Sonos Play:3 and Sonos Bridge

By Jorge Figueiredo - September 26th, 2013


I grew up in a house full of music. My dad was something of an audiophile, and he loved listening to records. It wasn’t uncommon for us to all hang out as a family at the apartment, going through our routine with music playing in the background. When we moved into a house later on in my childhood, my dad ran speaker wire so that we could have music in more than one place. With the advent of widely-available wireless technology and easy-to-configure ethernet networks, practically anyone can have a multi-room sound setup without having to run cables. In this regard, Sonos has you covered with the Sonos Bridge and the Sonos Play:3.

The Play:3 ($329.99 CAD) Is a compact, standalone, powered speaker that has an ethernet port on the back. The wedge-shaped unit is relatively small (5.2 x 10.6 x 6.3-inches), but hefty (approaching 6 lbs), and it is well-built. The Play:3 is colored black, and looks as if it could fit in most of the places around your house without ruining your household design aesthetic. In fact, the Play:3’s interesting shape (as well as the placement of protective rubber feet on one of the larger surfaces) means that you can let it rest horizontally or you can place it vertically. It is possible to set it up this unit as part of your wired home network with a little bit of in-room CAT5/5E/6 cable and the Sonos application for your PC.

Basic black.

The real magic happens when you remove the network cable from the unit, move it to another room in your house, and hook up the Bridge wireless transmitter (a small, nondescript white box – $59.99) to your network instead. Once paired with the Bridge, the Play:3 becomes even more useful in its wireless state, playing streaming audio without so much as a hiccup – all thanks to the Sonos App.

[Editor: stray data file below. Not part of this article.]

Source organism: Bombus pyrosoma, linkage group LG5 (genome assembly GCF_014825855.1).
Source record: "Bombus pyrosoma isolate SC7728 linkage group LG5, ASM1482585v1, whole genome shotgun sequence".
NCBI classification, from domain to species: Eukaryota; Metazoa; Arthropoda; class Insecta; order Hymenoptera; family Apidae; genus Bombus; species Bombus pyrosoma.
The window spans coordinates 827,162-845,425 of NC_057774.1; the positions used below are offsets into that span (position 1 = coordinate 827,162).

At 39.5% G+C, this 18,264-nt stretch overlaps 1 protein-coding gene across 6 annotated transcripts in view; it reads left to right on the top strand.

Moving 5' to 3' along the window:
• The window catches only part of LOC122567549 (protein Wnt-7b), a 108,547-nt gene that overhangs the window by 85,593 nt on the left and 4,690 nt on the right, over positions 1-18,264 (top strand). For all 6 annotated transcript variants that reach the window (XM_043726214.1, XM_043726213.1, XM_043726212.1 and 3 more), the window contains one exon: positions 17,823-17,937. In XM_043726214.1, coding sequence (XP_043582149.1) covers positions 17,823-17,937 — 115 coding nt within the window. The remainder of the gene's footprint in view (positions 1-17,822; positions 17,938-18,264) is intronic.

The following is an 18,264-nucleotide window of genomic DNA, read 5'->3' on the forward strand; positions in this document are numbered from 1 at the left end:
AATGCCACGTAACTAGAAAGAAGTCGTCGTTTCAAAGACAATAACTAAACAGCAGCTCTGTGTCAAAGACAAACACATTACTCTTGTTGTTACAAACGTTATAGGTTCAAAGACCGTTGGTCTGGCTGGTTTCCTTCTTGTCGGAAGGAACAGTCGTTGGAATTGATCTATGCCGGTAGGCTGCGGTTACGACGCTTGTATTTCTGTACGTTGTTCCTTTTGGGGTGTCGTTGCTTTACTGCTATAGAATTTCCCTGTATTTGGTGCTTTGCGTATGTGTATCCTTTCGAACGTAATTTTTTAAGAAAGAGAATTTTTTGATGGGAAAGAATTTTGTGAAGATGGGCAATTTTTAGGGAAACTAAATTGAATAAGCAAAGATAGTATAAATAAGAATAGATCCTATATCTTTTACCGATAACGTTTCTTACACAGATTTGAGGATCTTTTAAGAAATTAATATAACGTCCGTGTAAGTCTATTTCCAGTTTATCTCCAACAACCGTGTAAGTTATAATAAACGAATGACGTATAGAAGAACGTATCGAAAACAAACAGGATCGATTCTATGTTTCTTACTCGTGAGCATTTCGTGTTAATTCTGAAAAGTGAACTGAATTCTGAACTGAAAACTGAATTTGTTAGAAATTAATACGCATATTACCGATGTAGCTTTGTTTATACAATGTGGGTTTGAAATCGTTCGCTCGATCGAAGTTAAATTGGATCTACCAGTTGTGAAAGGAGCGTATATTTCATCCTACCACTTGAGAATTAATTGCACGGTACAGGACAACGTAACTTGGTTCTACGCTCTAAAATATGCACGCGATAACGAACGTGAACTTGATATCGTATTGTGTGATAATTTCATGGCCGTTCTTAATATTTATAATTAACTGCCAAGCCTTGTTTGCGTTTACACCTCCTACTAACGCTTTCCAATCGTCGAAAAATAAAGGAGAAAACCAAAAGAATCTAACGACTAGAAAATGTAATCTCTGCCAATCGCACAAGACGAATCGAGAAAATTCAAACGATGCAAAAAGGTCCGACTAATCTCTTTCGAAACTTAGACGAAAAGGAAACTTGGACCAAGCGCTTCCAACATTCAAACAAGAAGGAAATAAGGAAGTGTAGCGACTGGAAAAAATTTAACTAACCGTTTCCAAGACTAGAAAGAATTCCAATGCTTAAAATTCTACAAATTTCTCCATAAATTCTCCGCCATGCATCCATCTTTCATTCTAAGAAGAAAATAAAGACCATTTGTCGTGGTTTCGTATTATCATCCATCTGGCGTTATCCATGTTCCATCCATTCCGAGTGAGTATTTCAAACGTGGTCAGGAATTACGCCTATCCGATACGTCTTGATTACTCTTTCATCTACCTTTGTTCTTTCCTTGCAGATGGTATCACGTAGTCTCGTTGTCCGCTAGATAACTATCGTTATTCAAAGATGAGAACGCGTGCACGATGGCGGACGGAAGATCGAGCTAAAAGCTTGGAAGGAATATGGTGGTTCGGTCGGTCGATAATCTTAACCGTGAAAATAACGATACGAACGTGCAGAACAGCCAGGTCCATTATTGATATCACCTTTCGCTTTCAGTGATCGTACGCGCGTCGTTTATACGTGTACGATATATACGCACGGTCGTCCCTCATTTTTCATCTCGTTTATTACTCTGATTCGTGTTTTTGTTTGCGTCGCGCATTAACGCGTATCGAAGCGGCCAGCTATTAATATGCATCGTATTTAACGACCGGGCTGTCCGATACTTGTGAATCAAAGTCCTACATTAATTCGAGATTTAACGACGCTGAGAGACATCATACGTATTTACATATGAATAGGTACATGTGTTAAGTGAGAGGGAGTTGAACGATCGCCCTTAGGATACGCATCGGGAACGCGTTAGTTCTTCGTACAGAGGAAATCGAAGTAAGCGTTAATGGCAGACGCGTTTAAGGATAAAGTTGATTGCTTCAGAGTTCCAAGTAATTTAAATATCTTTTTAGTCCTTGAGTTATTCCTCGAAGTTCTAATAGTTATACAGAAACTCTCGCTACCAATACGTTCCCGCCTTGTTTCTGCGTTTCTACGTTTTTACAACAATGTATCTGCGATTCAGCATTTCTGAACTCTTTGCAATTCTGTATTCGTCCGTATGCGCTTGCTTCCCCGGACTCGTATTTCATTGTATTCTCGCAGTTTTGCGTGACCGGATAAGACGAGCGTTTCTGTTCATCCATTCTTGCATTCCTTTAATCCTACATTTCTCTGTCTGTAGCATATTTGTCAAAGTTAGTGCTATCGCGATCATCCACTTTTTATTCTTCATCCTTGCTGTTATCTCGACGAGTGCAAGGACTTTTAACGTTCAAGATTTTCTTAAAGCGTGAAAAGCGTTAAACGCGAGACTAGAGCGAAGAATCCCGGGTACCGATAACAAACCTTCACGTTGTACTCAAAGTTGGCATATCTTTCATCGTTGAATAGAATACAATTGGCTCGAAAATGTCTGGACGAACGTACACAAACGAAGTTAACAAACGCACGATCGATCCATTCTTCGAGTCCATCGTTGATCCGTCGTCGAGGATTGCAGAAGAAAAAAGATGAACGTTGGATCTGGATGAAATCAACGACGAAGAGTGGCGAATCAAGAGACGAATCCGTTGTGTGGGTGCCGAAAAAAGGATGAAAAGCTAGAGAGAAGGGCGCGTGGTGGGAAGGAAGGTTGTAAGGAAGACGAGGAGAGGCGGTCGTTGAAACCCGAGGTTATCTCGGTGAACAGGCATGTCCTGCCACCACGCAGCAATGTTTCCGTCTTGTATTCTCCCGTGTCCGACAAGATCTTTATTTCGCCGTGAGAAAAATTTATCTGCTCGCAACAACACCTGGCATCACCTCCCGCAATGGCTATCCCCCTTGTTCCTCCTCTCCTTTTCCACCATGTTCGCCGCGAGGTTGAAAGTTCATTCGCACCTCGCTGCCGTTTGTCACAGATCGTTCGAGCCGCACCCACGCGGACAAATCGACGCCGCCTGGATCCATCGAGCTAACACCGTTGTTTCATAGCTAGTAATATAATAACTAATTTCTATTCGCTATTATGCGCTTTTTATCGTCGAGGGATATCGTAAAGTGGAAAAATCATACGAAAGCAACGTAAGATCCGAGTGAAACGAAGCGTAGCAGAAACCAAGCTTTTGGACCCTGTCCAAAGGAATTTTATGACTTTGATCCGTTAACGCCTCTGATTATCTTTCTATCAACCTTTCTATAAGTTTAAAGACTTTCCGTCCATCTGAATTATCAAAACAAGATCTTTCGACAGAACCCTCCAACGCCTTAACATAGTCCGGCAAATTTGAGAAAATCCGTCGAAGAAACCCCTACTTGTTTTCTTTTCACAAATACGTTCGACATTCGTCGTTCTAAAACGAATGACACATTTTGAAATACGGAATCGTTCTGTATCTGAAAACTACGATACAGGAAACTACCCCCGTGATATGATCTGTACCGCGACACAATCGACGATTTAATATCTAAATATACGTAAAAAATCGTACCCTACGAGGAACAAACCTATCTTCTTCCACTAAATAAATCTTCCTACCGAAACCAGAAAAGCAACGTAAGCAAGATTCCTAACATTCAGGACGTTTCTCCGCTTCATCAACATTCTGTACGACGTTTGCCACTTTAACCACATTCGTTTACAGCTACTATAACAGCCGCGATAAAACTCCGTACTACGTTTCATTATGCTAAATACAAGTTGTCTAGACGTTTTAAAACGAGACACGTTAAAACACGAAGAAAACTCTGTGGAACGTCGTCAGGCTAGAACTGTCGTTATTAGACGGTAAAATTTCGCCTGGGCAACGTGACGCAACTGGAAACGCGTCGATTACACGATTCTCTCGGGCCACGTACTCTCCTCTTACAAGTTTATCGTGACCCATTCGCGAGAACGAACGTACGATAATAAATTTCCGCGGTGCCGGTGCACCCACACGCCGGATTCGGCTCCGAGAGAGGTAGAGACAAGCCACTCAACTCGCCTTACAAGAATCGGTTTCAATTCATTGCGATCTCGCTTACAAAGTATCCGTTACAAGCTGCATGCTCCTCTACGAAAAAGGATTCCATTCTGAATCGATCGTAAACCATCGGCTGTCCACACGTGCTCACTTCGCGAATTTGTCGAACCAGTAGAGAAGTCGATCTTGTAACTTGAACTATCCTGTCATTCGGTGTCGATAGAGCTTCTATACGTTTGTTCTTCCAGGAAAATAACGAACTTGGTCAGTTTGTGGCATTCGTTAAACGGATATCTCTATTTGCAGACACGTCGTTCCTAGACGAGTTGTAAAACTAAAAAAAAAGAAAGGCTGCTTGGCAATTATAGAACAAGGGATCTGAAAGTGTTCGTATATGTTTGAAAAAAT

Setting up a Sonos network in your house is a very simple affair. First, you hook up the Bridge to your router (I hooked mine up to my Linksys wireless router), and then you run the setup disc, which creates a connection between the Bridge, your network, and your desktop. Once this is done, you can add the Play:3 by providing it with electrical power from a socket in the room of your choice and the pairing it with the Bridge. That’s it. What is great about the Sonos is that, aside from your PC or Mac, you can access and control your new in-home audio network using the Sonos app for your smartphone or tablet (iOS or Android).

From this point, a bevy of options are available to you. Want to play music from your iTunes library off of your computer? You can do that using the application either on your desktop or on your handheld. Want to play music off of your iPod Touch? Just select your iPod as the source and start listening. Want to listen to a bazillion network radio stations? Want to listen to Songza and SiriusXM Canada (or Spotify and Pandora if you’re in the United States)? Well, you get the idea.

The Bridge is the most important part of the Enterprise. It is also the nexus for your Sonos network.